by Wolfgang Herrndorf, Tim Mohr, Michael Maar

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Set in the aftermath 1972 Munich Olympics massacre, this darkly sophisticated literary thriller by one of Germany's most celebrated writers is now available in the US for the first time.

North Africa, 1972. While the world is reeling from the massacre of Israeli athletes at the Munich Olympics, a series of mysterious events is playing out in the Sahara. Four people are murdered in a hippie commune, a suitcase full of money disappears, and a pair of unenthusiastic detectives are assigned to investigate. In the midst of it all, a man with no memory tries to evade his armed pursuers. Who are they? What do they want from him? If he could just recall his own identity he might have a chance of working it out. . . .

This darkly sophisticated literary thriller, the last novel Wolfgang Herrndorf completed before his untimely death in 2013, is, in the words of Michael Maar, “the greatest, grisliest, funniest, and wisest novel of the past decade.” Certainly no reader will ever forget it.

Product Details

ISBN-13: 9781681372020
Publisher: New York Review Books
Publication date: 06/12/2018
Sold by: Penguin Random House Publisher Services
Format: NOOK Book
Pages: 496
Sales rank: 984,970
File size: 1 MB

About the Author

Wolfgang Herrndorf (1965–2013) studied painting at the Academy of Fine Arts, Nuremberg. After graduating, he moved to Berlin, where he worked as a magazine illustrator and posted frequently on the Internet forum Wir höflichen Paparazzi (We Polite Paparazzi). In 2001, Herrndorf joined the art and writing collective Zentrale Intelligenz Agentur, eventually contributing to their blog, Riesenmaschine (Giant Machine). He published his first novel, In Plüschgewittern (Storm of Plush), in 2002. This was followed by a collection of short stories, Diesseits des Van-Allen-Gürtels (This Side of the Van Allen Belt, 2007), which received the Ingeborg Bachmann Prize Audience Award. In early 2010, he was diagnosed with a brain tumor; his novel Tschick (Why We Took the Car) was published just months later and would eventually be translated into twenty-four languages. Sand was released in 2011; it was short-listed for the German Book Prize and won the Leipzig Book Fair Prize. Herrndorf committed suicide in the summer of 2013. His posts on Arbeit und Struktur (Work and Structure), the blog he started after receiving his cancer diagnosis, have been published as a book of the same name. An unfinished sequel to Tschick, Bilder einer großen Liebe (Pictures of Your True Love), was released in 2014.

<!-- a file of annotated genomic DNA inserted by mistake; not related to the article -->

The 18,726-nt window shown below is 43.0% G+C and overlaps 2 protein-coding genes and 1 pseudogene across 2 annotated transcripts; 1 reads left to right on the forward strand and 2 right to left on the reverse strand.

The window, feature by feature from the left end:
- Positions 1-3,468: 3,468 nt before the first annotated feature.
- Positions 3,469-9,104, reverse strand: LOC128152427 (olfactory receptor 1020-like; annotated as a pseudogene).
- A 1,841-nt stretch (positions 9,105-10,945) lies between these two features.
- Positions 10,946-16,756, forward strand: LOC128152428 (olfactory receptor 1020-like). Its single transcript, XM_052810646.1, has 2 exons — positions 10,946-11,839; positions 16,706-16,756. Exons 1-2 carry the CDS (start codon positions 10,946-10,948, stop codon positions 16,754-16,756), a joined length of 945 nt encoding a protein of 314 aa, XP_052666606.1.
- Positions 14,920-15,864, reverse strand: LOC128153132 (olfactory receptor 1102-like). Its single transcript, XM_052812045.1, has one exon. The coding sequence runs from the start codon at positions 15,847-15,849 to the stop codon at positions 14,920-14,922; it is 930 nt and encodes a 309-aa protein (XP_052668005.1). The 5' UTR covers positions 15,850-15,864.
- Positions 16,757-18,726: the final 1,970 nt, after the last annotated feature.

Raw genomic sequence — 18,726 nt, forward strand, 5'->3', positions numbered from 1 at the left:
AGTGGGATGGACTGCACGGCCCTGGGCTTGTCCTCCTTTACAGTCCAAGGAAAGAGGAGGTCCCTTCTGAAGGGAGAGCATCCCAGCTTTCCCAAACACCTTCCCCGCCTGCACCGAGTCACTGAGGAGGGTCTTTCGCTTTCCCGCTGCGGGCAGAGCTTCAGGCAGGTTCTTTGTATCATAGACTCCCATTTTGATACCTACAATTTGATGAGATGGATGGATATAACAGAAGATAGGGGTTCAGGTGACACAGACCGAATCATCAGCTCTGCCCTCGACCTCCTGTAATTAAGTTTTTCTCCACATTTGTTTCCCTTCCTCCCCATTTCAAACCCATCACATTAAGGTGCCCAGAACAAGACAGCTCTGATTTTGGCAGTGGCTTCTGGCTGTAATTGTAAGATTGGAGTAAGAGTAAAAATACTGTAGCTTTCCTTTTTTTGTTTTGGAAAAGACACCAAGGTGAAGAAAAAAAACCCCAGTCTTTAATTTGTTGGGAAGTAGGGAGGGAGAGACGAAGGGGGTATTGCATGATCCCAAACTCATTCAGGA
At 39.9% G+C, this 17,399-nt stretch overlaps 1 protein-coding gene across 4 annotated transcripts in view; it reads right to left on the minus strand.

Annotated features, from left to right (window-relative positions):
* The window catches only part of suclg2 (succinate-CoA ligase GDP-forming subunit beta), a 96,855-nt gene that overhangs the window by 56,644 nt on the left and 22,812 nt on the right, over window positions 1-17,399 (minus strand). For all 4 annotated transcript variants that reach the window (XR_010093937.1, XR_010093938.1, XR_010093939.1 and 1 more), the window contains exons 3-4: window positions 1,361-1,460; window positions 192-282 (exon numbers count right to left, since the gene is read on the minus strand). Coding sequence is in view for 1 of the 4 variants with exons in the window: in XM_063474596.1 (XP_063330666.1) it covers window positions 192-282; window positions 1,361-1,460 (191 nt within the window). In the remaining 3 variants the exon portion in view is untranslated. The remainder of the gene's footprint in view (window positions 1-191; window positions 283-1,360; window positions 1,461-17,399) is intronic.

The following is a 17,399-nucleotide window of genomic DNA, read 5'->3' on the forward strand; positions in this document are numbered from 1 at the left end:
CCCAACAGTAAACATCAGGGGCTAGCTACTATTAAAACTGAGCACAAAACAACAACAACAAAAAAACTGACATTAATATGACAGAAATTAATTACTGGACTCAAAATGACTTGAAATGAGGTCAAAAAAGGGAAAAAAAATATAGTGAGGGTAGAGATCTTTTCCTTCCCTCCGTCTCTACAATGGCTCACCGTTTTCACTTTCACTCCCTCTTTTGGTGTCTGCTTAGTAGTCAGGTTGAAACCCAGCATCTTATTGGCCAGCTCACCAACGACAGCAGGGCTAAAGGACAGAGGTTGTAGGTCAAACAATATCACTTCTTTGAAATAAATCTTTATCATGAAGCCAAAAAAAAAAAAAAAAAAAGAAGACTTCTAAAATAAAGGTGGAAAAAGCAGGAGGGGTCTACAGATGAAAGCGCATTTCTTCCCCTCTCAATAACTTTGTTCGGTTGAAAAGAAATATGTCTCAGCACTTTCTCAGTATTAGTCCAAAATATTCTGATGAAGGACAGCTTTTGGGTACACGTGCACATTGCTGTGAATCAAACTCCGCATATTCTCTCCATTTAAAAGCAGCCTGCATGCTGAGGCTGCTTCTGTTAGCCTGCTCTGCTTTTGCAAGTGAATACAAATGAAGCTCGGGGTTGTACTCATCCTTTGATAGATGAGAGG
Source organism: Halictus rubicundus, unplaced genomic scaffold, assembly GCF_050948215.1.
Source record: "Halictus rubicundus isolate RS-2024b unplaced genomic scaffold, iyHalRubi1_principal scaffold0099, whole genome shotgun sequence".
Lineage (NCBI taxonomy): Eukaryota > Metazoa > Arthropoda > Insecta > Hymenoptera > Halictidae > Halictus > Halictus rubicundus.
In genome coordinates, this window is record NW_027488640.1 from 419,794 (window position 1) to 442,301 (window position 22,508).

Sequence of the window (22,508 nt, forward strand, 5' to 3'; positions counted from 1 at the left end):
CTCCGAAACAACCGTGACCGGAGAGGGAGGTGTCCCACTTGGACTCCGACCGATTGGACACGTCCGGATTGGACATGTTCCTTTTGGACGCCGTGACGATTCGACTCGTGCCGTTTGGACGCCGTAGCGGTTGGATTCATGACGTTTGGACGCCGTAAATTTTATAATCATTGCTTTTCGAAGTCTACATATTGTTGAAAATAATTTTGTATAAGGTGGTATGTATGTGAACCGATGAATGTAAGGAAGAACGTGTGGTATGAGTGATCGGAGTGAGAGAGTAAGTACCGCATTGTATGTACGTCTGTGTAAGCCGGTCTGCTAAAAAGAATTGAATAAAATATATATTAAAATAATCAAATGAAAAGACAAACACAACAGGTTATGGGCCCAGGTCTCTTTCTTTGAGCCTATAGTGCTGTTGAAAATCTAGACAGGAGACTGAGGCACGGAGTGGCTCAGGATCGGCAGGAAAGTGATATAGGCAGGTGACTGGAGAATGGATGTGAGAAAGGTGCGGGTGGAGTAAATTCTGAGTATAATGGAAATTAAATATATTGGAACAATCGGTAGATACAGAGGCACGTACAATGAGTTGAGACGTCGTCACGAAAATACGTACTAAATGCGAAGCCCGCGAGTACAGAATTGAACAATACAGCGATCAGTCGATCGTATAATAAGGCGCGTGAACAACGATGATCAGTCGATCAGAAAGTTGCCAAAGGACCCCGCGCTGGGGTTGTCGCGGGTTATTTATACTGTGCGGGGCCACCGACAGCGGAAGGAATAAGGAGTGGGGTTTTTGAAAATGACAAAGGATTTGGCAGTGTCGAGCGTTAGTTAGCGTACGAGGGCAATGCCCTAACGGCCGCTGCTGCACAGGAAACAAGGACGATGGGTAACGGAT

Tim Mohr has translated the work of such authors as Alina Bronsky, Stefanie de Velasco, and Charlotte Roche, as well as Wolfgang Herrndorf’s novel Tschick. His own writing has appeared in The New York Times Book Review, Playboy, and New York magazine, among other publications.  His history of East German punk rock, Burning Down the Haus: Punk  Rock, Revolution, and the Fall of the Berlin Wall, will be published in September 2018.  Prior to his writing career he was a club DJ in Berlin.
Michael Maar is a literary scholar and Germanist. A member of the German Academy, he is the author of a dozen books, of which The Two Lolitas; Speak, Nabokov; and Bluebeard’s Chamber: Guilt and Confession in Thomas Mann have been translated into English.

Table of Contents

Book 1 The Sea 7

Book 2 The Desert 83

Book 3 The Mountains 141

Book 4 The Oasis 227

Book 5 The Night 357

Afterword 445

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Sand 4 out of 5 based on 0 ratings. 1 reviews.
gaele More than 1 year ago
Told in multiple voices in short chapters, each presenting a piece of the story and perhaps a mystery of their own brings a unique challenge to this read, and demands that careful attention is paid, even when a chapter seems superfluous, or many clues will be lost. Oh who am I kidding – clues are lost, hidden, twisted, presented and disabused with regularity: adding to the ‘what have I just read” sense of the story, without making me want to turn away. See Herrndorf has presented readers with a challenge: he challenged us to pay attention, to remember minutia and be observant when, it seems, that narrators and the world at large was slapdash and rushing. The writing style ranges from elegant and nuanced, with careful and considered word choices, to a fly by the seat of your pants, everything rushing at you at once – I can’t even begin to imagine the number of starts and stops to bring a story that, even as I couldn’t possibly see it coming into a whole, finally mostly does… of course, the afterward in this story, provided by Michael Maar did go a long way to answering and highlighting moments that I just didn’t get on the first read. This is truly one of the first books in a long time that I have read that would appeal to a large group of people – those who want a challenge in their read, have some familiarity with both the 1970’s and the political climate of the time, and above all, people who want to feel as if other perspectives add to the richness of a story, making you empathize, despise or better understand the protagonists and action as it unfolds. I’m going to have to search out more of this author’s works in translation (I don’t read German) for when I want something that flexes both my brain and perspective. I received an eArc copy of the title from the publisher via Edelweiss for purpose of honest review. I was not compensated for this review: all conclusions are my own responsibility.